(Viggo takes the painting and turns it around, as if the interviewer had put it up the wrong way, and laughs)
I’m so sorry.
No, I was just kidding.
Do you remember what it’s called?
No (laughs). This is done in New Zealand. It’s a lot of things I wrote down there, images of people and things. Some people call it painting, some people call it something else.
OK. (puts a picture of Elijah Wood on his desk) Is this Elijah? Yeah, that is Elijah. Do you see the eyes?
Yeah, like the fish’s eyes.
And this is one of your poems. You want to read it? "Ten Last Night", by Viggo Mortensen.
OK. (he sounds reluctant)
Do you remember it?
it’s kind of dark, isn’t it...yeah, ok.
Very nice, very nice. “Ten Last Night”.
It sounds like something Liv Ullman would have said in "Autumn Sonata", or something.
Very beautiful. And not only this, you’re acting as well. So it’s the actor, the photographer, it’s the poet and the artist, and it’s also the musician. Can I play a short piece?
(Interviewer plays "Half Fling" from "Pandemoniumfromamerica" on a tape recorder)
That’s Elijah. (he encourages the audience to clap the rhythm with him)
This is crazy. What were you smoking?
Is any of this bringing you any money, besides the acting?
Yeah, all of it is, actually, because of “Lord of the Rings” doing well, people are interested…
And the photographs are currently displayed in Denmark?
No, but they have been on display in Odense.
Great. You are so good at everything, I’m so impressed. I have to take all this stuff down before we start talking about the horse movie. ( while he moves the pictures and tape recorder, Viggo switches their glasses)
No, no, no. No way. And now you have this new movie out, Hidalgo, which is the name of a horse. You play the horse’s owner and soul-mate, and you’re competing in a desert-race.
Hidalgo is a mustang, which is a breed of wild horse found in North America. And Frank Hopkins, the cowboy I play, was a real person. And Hidalgo was a real horse, and his descendants are living in a herd in Oklahoma.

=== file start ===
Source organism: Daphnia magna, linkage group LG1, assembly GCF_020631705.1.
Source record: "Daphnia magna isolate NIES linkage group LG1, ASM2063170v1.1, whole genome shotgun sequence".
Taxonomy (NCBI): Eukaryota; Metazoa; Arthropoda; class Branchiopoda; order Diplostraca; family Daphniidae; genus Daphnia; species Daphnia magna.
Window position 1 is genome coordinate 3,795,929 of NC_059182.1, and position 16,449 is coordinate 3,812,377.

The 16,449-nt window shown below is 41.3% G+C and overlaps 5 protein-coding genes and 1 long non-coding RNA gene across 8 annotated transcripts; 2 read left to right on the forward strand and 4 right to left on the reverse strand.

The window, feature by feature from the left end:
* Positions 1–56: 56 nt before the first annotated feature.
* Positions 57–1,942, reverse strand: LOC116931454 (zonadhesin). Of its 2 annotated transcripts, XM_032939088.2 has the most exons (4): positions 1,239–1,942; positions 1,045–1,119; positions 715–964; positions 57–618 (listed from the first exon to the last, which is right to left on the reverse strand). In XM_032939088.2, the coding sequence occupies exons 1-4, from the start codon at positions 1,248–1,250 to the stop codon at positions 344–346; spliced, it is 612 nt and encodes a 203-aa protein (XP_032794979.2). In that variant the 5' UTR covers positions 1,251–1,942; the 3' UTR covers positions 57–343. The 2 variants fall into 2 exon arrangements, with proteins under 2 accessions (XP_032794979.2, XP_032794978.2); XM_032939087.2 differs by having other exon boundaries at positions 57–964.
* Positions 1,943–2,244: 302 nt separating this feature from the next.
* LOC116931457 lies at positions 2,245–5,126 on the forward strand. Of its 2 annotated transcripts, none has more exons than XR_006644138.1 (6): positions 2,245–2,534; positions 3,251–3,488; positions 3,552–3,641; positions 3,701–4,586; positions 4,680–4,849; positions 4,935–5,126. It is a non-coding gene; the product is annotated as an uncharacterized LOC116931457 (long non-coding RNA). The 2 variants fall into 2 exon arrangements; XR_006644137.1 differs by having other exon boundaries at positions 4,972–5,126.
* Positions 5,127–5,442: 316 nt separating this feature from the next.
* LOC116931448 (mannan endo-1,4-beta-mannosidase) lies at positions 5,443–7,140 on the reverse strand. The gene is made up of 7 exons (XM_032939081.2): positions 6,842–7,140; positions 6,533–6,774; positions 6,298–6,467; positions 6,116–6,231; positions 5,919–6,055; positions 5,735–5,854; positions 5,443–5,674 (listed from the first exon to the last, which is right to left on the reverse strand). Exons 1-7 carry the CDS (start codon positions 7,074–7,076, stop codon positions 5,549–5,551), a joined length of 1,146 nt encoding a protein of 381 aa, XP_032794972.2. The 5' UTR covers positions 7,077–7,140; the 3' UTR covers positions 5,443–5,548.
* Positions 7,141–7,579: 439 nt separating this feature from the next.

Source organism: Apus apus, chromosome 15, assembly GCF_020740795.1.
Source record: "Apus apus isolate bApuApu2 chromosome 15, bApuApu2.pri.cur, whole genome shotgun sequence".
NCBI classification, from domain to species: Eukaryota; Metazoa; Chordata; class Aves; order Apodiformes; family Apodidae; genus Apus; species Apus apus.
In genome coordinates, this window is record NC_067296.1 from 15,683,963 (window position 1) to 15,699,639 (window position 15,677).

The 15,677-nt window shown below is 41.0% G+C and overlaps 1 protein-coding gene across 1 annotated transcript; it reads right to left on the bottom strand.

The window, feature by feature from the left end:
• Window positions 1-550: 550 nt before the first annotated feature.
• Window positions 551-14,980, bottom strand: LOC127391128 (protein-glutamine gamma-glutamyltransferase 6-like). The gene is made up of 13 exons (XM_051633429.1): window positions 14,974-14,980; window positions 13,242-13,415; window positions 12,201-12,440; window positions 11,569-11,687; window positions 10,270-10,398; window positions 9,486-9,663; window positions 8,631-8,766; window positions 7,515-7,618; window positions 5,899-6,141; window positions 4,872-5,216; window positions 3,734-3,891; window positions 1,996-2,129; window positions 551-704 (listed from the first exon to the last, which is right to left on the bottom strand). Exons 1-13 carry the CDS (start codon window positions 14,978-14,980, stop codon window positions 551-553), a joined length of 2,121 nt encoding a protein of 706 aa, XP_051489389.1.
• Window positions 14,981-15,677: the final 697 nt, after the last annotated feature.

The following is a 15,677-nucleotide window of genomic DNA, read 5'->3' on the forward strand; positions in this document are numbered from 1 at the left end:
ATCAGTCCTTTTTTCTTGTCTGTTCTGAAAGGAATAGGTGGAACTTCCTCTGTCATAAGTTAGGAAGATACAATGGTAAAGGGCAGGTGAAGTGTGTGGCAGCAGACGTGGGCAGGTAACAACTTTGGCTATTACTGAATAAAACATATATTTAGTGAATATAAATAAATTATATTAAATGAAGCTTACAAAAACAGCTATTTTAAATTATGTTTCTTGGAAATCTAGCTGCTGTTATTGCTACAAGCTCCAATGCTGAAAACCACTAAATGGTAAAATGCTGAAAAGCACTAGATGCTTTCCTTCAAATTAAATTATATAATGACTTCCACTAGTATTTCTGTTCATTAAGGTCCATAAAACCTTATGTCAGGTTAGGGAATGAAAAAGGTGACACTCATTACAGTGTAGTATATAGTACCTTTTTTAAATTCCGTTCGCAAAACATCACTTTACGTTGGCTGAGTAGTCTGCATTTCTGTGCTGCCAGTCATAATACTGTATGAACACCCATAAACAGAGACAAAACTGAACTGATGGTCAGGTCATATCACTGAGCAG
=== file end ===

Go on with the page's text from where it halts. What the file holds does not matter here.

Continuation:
take a look. This is a scene where your character has missed the weather
forecast and is caught in the middle of a sand storm.
This horse that plays Hidalgo, TJ, he’s the smartest horse I’ve ever seen. I mean, I made great friends with the horses in New Zealand, but I also made great friends and spent a lot of time with TJ. There’s no special effects, as far as the animal reaction goes. I mean, he was either gonna be interesting or not.
OK. The sand-storm we saw here, was that created with the help of big fans, or was that done in post-production?
When I rode into the building, the had a whole bunch of canons, with these big funnels, and they loaded them with tons of dirt. And as we rode by, they shot them at us, and it almost blew us away. Well, some of it was done artificially, I mean there were beautiful days with blue skies and sunshine, like here in Sweden, and then they had to fix it with special effects. I mean, there were so many days when we didn’t need it, and then we had it, and then this one day when we need it...
That’s the rules of making a movie. I thought we’d end the interview off...it would make me very happy if you could teach me, very shortly, just a quick lesson in fencing.
(They get a sword each, and Viggo is offered a Viking helmet and a shield, but turns them down)
OK, I’ll show you the six basic positions in defending yourself.
(Gives the interviewer a fencing lesson)
Viggo Mortensen, everybody! Thank you so much, you were good at the fencing thing! Viggo! Thank you!